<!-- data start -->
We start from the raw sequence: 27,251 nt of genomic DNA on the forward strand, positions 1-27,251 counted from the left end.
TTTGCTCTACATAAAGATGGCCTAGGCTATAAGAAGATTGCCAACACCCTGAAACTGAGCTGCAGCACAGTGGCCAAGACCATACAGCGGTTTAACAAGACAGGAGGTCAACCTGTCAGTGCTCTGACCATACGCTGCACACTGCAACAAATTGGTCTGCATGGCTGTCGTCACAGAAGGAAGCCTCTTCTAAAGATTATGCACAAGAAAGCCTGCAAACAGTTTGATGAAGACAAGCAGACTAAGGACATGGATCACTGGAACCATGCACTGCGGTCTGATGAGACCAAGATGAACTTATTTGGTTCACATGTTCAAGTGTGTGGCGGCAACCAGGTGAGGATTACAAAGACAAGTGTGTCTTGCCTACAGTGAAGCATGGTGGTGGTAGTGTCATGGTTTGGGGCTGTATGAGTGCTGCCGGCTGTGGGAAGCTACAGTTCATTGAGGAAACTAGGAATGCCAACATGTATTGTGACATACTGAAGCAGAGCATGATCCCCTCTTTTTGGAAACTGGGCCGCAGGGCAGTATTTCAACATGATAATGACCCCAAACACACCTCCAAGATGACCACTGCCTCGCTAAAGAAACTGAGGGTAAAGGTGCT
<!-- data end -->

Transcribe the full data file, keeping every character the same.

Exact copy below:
We start from the raw sequence: 27,251 nt of genomic DNA on the forward strand, positions 1-27,251 counted from the left end.
TTTGCTCTACATAAAGATGGCCTAGGCTATAAGAAGATTGCCAACACCCTGAAACTGAGCTGCAGCACAGTGGCCAAGACCATACAGCGGTTTAACAAGACAGGAGGTCAACCTGTCAGTGCTCTGACCATACGCTGCACACTGCAACAAATTGGTCTGCATGGCTGTCGTCACAGAAGGAAGCCTCTTCTAAAGATTATGCACAAGAAAGCCTGCAAACAGTTTGATGAAGACAAGCAGACTAAGGACATGGATCACTGGAACCATGCACTGCGGTCTGATGAGACCAAGATGAACTTATTTGGTTCACATGTTCAAGTGTGTGGCGGCAACCAGGTGAGGATTACAAAGACAAGTGTGTCTTGCCTACAGTGAAGCATGGTGGTGGTAGTGTCATGGTTTGGGGCTGTATGAGTGCTGCCGGCTGTGGGAAGCTACAGTTCATTGAGGAAACTAGGAATGCCAACATGTATTGTGACATACTGAAGCAGAGCATGATCCCCTCTTTTTGGAAACTGGGCCGCAGGGCAGTATTTCAACATGATAATGACCCCAAACACACCTCCAAGATGACCACTGCCTCGCTAAAGAAACTGAGGGTAAAGGTGCT